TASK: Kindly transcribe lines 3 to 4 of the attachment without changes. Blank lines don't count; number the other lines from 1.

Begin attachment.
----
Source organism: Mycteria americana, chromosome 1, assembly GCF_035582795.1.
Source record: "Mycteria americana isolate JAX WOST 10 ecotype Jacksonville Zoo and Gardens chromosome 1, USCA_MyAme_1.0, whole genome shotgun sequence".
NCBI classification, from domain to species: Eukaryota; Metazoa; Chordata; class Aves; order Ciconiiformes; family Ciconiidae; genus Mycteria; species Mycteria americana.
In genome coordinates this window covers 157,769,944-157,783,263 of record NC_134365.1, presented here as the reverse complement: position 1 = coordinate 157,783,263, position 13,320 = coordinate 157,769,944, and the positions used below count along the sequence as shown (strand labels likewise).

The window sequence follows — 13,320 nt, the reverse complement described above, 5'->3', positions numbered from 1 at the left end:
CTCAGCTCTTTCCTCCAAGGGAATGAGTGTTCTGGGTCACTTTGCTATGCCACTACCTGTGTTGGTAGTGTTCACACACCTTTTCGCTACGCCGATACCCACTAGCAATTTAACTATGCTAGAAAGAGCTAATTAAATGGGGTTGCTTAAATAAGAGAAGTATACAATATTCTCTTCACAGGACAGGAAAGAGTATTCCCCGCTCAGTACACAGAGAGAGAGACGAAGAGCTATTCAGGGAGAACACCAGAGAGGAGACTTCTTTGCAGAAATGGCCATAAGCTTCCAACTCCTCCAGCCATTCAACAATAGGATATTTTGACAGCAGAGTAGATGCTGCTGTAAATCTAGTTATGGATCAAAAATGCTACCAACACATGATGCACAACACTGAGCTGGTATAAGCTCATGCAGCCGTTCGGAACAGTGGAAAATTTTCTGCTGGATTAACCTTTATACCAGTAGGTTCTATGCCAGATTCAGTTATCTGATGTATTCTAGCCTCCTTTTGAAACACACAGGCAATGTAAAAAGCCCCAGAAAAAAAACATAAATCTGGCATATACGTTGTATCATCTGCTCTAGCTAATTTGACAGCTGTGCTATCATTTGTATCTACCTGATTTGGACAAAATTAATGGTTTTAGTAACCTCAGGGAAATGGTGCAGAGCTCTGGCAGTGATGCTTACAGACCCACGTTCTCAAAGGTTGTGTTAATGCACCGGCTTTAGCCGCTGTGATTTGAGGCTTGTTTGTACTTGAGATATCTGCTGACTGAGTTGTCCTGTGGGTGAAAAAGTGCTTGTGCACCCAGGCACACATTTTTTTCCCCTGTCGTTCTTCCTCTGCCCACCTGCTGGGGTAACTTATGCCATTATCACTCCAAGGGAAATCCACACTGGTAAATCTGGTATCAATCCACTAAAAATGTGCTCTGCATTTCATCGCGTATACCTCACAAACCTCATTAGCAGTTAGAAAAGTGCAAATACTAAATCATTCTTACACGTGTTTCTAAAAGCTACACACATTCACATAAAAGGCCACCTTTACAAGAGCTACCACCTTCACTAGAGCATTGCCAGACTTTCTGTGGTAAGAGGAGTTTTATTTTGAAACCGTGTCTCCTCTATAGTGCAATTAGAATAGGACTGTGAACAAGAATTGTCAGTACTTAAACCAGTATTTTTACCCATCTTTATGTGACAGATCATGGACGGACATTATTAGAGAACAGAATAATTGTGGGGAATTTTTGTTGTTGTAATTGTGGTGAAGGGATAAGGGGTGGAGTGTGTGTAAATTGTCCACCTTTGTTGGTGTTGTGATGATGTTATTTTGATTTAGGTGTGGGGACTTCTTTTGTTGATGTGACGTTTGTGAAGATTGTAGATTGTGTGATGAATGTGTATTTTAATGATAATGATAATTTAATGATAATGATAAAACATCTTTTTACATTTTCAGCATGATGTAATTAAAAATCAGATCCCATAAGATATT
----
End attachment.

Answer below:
NCBI classification, from domain to species: Eukaryota; Metazoa; Chordata; class Aves; order Ciconiiformes; family Ciconiidae; genus Mycteria; species Mycteria americana.
In genome coordinates this window covers 157,769,944-157,783,263 of record NC_134365.1, presented here as the reverse complement: position 1 = coordinate 157,783,263, position 13,320 = coordinate 157,769,944, and the positions used below count along the sequence as shown (strand labels likewise).